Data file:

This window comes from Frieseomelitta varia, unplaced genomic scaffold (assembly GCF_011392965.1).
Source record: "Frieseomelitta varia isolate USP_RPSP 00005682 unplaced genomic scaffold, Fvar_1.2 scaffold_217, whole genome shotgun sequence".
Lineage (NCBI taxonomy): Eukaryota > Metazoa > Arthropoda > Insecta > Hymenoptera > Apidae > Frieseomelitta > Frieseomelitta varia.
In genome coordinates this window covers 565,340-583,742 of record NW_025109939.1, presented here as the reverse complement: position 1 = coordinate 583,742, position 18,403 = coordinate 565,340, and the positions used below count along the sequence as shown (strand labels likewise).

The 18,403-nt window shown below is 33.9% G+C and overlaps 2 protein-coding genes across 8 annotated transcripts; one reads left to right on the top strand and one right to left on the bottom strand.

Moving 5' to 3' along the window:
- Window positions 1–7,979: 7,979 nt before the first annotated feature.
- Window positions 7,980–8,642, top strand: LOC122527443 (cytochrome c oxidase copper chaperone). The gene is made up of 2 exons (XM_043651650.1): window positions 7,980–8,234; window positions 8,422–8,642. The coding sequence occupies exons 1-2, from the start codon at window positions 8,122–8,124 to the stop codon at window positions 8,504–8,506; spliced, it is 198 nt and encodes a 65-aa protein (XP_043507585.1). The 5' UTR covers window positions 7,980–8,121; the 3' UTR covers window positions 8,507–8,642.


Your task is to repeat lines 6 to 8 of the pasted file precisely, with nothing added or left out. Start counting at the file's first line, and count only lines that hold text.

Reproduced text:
Moving 5' to 3' along the window:
- Window positions 1–7,979: 7,979 nt before the first annotated feature.
- Window positions 7,980–8,642, top strand: LOC122527443 (cytochrome c oxidase copper chaperone). The gene is made up of 2 exons (XM_043651650.1): window positions 7,980–8,234; window positions 8,422–8,642. The coding sequence occupies exons 1-2, from the start codon at window positions 8,122–8,124 to the stop codon at window positions 8,504–8,506; spliced, it is 198 nt and encodes a 65-aa protein (XP_043507585.1). The 5' UTR covers window positions 7,980–8,121; the 3' UTR covers window positions 8,507–8,642.